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Emanuel Cahana (1929–2013) was one of Israel’s pioneering graphic designers. His oeuvre evolved over the course of six decades, from the late 1950s to the early 2000s. As his creative endeavors developed in conjunction with the growth of the state of Israel and the changes that occurred in the country from one decade to the next, he made innovative, cutting-edge contributions to the local language of graphic design.
Cahana’s extensive body of works left its mark on almost every chapter in the history of graphic design in Israel: he designed movie posters, advertisements
for a range of products, logos for numerous companies, and more.
He also worked as an art director, exhibition designer, and design consultant for corporations, and many of the designers active today either studied with him or worked alongside him. His talent was given expression through his engagement in numerous crafts and artistic mediums: painting, drafting,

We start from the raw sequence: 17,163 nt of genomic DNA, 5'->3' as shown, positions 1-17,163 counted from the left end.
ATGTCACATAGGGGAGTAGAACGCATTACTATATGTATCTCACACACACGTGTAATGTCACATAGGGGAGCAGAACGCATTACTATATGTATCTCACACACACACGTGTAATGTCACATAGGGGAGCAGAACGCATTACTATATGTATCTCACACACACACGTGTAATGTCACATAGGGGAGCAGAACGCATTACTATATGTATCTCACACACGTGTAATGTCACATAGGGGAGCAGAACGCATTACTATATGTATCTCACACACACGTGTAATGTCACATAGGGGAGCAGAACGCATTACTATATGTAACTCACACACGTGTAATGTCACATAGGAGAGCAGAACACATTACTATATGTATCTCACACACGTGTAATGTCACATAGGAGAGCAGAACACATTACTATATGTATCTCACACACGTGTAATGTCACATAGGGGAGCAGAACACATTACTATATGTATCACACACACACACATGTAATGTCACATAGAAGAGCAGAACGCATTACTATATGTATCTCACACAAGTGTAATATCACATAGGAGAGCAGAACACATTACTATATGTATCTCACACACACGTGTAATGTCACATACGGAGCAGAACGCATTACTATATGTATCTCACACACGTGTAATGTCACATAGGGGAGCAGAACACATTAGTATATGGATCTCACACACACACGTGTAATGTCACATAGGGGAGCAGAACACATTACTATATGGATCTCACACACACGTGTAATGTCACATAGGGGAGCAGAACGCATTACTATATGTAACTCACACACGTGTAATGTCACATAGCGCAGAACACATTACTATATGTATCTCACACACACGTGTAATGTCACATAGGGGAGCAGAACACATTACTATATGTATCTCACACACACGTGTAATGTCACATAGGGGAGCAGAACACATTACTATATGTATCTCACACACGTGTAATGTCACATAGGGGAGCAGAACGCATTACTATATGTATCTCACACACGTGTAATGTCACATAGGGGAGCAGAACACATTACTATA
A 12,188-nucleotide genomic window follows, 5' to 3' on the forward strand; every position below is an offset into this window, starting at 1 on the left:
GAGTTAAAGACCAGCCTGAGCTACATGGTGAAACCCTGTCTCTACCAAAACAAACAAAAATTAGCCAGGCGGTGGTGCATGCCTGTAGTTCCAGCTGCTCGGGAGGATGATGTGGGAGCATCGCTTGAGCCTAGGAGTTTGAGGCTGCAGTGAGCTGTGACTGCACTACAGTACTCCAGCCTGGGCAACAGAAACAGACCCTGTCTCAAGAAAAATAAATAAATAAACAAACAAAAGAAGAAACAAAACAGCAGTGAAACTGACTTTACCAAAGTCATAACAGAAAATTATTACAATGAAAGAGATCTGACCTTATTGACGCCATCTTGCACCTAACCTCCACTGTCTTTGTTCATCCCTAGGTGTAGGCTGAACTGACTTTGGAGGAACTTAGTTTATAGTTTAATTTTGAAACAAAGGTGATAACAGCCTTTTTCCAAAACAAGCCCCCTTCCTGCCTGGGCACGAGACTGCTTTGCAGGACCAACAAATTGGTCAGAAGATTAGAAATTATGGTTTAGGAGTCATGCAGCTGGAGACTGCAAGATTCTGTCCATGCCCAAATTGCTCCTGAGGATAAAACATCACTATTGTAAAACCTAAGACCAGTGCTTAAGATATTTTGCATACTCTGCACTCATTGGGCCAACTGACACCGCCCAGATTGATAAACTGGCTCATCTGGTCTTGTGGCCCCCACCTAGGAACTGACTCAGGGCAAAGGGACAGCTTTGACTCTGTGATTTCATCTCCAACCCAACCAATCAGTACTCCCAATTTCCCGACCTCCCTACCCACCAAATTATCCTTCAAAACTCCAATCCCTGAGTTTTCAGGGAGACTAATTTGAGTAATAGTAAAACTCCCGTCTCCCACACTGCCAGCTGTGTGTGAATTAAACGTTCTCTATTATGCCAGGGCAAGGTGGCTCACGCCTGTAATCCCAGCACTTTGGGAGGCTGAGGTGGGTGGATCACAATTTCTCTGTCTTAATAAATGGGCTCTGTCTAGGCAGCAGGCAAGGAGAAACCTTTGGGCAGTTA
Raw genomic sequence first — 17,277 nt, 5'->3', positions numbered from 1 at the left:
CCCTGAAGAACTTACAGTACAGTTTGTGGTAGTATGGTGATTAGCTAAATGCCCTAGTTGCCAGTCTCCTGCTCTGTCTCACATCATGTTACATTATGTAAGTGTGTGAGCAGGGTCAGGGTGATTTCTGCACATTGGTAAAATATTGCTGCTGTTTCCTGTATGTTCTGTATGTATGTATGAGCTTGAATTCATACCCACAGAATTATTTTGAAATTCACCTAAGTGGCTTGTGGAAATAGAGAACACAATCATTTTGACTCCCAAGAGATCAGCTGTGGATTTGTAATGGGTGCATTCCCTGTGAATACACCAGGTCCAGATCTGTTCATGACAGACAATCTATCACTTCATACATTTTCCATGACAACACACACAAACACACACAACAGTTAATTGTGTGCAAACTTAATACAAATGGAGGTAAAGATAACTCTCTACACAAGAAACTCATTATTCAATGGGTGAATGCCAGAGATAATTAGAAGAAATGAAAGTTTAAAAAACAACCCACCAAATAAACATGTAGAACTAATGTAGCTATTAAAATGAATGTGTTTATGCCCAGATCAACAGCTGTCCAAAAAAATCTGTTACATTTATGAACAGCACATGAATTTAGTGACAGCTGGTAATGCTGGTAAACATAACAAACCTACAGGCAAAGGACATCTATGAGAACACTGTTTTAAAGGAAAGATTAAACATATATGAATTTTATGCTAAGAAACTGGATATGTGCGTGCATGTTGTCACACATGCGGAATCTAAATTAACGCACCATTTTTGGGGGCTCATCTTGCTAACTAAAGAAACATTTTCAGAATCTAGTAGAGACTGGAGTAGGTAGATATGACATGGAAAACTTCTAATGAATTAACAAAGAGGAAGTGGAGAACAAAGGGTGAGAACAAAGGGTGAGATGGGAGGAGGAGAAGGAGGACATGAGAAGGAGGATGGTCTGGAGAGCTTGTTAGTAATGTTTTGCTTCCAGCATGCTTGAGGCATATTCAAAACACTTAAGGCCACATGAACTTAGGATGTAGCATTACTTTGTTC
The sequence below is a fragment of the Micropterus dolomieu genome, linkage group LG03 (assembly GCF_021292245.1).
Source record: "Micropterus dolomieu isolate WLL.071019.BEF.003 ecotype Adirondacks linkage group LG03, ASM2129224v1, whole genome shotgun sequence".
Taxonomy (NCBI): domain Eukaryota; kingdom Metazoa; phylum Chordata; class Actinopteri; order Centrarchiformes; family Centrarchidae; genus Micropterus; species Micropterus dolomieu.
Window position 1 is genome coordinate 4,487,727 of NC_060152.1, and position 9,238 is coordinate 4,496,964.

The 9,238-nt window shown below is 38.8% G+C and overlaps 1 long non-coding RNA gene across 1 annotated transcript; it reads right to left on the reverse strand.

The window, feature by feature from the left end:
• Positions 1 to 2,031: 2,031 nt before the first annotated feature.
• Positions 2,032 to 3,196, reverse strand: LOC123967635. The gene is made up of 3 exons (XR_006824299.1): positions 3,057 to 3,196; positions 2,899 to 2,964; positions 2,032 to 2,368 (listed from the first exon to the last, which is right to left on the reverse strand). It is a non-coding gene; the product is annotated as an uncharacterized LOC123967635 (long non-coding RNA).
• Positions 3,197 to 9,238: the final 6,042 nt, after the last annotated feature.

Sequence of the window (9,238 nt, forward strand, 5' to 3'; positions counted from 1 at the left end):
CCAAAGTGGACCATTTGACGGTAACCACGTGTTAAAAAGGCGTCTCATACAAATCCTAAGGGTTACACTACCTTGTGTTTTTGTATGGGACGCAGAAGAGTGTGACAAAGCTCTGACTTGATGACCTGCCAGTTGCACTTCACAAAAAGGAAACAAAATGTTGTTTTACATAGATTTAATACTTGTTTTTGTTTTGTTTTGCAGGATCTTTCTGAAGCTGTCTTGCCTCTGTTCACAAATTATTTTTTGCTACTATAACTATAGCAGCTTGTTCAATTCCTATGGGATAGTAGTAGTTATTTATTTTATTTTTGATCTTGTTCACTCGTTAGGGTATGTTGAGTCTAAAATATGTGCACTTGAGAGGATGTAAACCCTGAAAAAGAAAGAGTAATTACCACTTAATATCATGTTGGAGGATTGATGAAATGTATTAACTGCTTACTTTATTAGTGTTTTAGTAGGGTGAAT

drawing, sculpture, carpentry, origami, and the construction of furniture, models, and toys. For Emanuel Cahana, creativity was synonymous with breathing.
In the early 2000s, Cahana closed his veteran studio. Following his death, a new and fascinating chapter began – that of studying the archive he left
behind, a process that took four years and involved the exciting discovery of the treasures it contained. The work involved cataloging, photographing and
scanning the materials, alongside research that sheds new light on his oeuvre.